Theresa slowed to a walk and finally stopped as a Caspian tern circled overhead. The humidity was up and she used her forearm to wipe the perspiration from her face. She took a deep breath, held it for a moment, then exhaled before looking out over the water. Because it was early, the ocean was still murky gray, but that would change once the sun rose a little higher. It looked enticing. After a moment she took off her shoes and socks, then walked to the water's edge to let the tiny waves lap over her feet. The water was refreshing, and she spent a few minutes wading back and forth. She was suddenly glad she had taken the time to write extra columns over the last few months so that she would be able to forget work this week. She couldn't remember the last time she didn't have a computer nearby, or a meeting to attend, or a deadline to meet, and it felt liberating to be away from her desk for a while. It almost felt as if she were in control of her own destiny again, as if she were just starting out in the world.
True, there were dozens of things she knew she should be doing at home. The bathroom should have been wallpapered and updated by now, the nail holes in her walls needed to be spackled, and the rest of the apartment could use some touchup painting as well. A couple of months ago she had bought the wallpaper and some paint, towel rods and door handles, and a new vanity mirror, as well as all the tools she needed to take care of it, but she hadn't even opened the boxes yet. It was always something to do next weekend, though the weekends were often just as busy as her workdays. The items she bought still sat in the bags she'd brought them home in, behind the vacuum, and every time she opened the closet door, they
She turned her head and saw a man standing a little way down the beach. He was older than she, maybe fifty or so, and his face was deeply tanned, as if he lived here year-round. He didn't appear to be moving--he simply stood in the water and let it wash over his legs--and she noticed his eyes were closed, as if he were enjoying the beauty of the world without having to watch it. He was wearing faded jeans, rolled up to his knees, and a comfortable shirt he hadn't bothered to tuck in. As she watched him, she suddenly wished she were a different kind of person. What would it be like to walk the beaches without another care in the world? How would it be to come to a quiet spot every day, away from the hustle and bustle of Boston, just to appreciate what life had to offer?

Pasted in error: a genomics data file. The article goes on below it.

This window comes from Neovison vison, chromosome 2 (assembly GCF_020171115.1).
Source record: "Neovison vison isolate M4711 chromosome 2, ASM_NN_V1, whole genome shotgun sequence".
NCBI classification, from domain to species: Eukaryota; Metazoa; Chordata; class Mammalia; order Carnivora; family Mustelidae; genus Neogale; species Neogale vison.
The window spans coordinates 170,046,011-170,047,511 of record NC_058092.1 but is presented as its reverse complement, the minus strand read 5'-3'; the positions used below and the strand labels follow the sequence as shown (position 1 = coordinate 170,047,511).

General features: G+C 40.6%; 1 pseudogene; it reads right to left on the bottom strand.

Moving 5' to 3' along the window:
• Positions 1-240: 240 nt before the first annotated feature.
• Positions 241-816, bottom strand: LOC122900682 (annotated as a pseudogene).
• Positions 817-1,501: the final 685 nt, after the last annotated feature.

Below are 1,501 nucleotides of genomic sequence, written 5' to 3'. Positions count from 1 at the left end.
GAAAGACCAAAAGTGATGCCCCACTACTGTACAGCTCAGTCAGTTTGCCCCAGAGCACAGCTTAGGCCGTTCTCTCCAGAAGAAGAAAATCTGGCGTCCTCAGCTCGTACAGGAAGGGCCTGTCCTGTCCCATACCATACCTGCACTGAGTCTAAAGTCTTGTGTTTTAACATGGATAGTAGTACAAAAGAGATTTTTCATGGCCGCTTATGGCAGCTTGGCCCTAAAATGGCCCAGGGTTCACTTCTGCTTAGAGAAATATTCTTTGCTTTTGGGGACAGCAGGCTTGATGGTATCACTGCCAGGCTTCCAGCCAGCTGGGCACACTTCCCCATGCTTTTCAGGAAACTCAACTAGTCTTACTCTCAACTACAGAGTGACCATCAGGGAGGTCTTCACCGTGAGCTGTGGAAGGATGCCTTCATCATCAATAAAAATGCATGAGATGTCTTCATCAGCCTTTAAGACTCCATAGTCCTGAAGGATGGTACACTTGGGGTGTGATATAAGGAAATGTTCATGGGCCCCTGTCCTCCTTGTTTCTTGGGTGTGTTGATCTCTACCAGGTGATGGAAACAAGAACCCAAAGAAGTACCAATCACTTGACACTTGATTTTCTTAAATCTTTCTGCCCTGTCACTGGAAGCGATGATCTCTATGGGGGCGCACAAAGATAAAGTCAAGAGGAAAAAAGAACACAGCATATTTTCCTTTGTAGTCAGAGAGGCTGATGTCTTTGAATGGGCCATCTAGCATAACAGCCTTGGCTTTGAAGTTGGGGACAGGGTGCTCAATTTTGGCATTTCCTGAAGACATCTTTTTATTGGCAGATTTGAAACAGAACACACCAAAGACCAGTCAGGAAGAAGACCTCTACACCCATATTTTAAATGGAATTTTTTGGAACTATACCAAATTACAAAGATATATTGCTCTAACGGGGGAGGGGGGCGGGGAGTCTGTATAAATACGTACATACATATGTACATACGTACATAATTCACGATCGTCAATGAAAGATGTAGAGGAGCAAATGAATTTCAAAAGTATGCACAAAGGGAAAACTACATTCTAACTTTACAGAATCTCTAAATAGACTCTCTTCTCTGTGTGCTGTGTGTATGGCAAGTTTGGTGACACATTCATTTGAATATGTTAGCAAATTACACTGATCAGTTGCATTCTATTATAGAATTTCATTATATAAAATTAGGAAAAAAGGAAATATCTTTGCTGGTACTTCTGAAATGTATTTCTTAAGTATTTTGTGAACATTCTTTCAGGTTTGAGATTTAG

She stepped out a little farther into the water and mimicked the man, hoping to feel whatever it was that he was feeling. But when she closed her eyes, the only thing she could think about was Kevin. Lord knew she wanted to spend more time with him, and she definitely wanted to be more patient with him when they were together. She wanted to be able to sit and talk with Kevin, or play Monopoly with him, or simply watch TV with him without feeling the urge to get up from the couch to do something more important. There were times when she felt like a fraud when insisting to Kevin that he came first and that family was the most important thing he'd have.
But the problem was that there was always something to do. Dishes to be washed, bathrooms to be cleaned, the cat box to be emptied; cars needed tune-ups, laundry needed to be done, and bills had to be paid. Even though Kevin helped a lot with his chores, he was almost as busy as she was with school and friends and all his other activities. As it was, magazines went straight to the garbage unread, letters went unwritten, and sometimes, in moments like these, she worried that her life was slipping past her.
Message in a Bottle by Nicholas Sparks / Romance & Love / History & Fiction have rating 4 out of 5 / Based on32 votes